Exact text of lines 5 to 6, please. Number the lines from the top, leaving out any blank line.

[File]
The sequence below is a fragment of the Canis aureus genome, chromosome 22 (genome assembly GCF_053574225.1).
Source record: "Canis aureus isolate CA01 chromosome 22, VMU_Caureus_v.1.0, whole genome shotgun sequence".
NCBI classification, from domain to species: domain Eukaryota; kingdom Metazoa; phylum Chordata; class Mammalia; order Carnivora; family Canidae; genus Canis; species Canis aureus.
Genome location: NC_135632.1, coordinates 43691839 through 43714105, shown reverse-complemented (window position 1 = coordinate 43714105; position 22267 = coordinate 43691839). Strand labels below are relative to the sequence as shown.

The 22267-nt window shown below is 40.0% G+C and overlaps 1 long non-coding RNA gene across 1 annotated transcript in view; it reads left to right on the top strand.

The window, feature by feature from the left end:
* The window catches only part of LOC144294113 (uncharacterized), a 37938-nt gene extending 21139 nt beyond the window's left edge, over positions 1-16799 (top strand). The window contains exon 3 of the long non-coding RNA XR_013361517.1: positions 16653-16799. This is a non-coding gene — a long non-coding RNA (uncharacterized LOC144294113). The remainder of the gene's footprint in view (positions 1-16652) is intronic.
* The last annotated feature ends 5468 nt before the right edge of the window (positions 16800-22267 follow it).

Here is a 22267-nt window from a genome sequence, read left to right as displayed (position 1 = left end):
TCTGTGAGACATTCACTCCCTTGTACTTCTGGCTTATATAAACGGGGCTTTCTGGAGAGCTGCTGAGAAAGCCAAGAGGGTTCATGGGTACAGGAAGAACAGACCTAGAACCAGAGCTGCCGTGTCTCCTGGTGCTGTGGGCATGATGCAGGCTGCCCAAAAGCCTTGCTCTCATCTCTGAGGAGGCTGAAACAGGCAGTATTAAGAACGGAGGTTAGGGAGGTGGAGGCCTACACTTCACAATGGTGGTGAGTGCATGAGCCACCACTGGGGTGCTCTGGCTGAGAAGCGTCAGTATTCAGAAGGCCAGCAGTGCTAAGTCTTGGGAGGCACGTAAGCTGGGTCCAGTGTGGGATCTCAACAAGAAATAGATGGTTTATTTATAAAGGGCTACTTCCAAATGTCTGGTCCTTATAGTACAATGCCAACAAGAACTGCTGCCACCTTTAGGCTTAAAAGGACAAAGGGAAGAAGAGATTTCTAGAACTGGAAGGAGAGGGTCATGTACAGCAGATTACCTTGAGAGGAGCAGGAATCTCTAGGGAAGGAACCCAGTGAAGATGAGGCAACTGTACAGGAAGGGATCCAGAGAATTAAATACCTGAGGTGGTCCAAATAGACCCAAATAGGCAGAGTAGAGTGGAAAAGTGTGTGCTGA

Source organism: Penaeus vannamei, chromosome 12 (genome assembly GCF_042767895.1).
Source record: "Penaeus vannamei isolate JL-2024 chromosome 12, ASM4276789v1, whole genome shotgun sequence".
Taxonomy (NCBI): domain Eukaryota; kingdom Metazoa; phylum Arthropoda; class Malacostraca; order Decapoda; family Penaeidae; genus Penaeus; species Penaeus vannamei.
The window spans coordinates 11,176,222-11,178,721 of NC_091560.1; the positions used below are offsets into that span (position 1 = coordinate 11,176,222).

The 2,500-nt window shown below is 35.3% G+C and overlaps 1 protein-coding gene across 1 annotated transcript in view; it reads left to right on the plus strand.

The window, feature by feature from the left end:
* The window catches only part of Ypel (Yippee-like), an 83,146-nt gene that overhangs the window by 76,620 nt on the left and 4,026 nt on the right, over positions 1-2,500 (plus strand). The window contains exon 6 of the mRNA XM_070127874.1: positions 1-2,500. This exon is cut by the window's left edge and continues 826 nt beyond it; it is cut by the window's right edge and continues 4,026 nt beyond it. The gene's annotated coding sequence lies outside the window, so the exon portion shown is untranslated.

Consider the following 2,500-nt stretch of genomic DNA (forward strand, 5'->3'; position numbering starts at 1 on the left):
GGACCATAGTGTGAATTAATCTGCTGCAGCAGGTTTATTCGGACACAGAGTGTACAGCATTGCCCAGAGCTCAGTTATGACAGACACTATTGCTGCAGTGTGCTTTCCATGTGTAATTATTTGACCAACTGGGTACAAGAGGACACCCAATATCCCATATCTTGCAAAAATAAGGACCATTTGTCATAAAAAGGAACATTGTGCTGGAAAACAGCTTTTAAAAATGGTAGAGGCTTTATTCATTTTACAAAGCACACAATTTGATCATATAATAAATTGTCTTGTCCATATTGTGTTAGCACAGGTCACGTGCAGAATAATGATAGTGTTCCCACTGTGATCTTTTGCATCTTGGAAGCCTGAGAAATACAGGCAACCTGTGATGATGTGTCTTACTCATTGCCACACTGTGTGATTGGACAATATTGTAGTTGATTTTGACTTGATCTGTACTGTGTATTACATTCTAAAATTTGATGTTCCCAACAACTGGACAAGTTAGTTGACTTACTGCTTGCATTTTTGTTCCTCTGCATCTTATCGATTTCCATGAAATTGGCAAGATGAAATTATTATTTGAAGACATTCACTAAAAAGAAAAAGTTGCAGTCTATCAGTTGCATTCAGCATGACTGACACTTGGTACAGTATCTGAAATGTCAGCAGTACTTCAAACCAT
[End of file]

The 22267-nt window shown below is 40.0% G+C and overlaps 1 long non-coding RNA gene across 1 annotated transcript in view; it reads left to right on the top strand.

The window, feature by feature from the left end: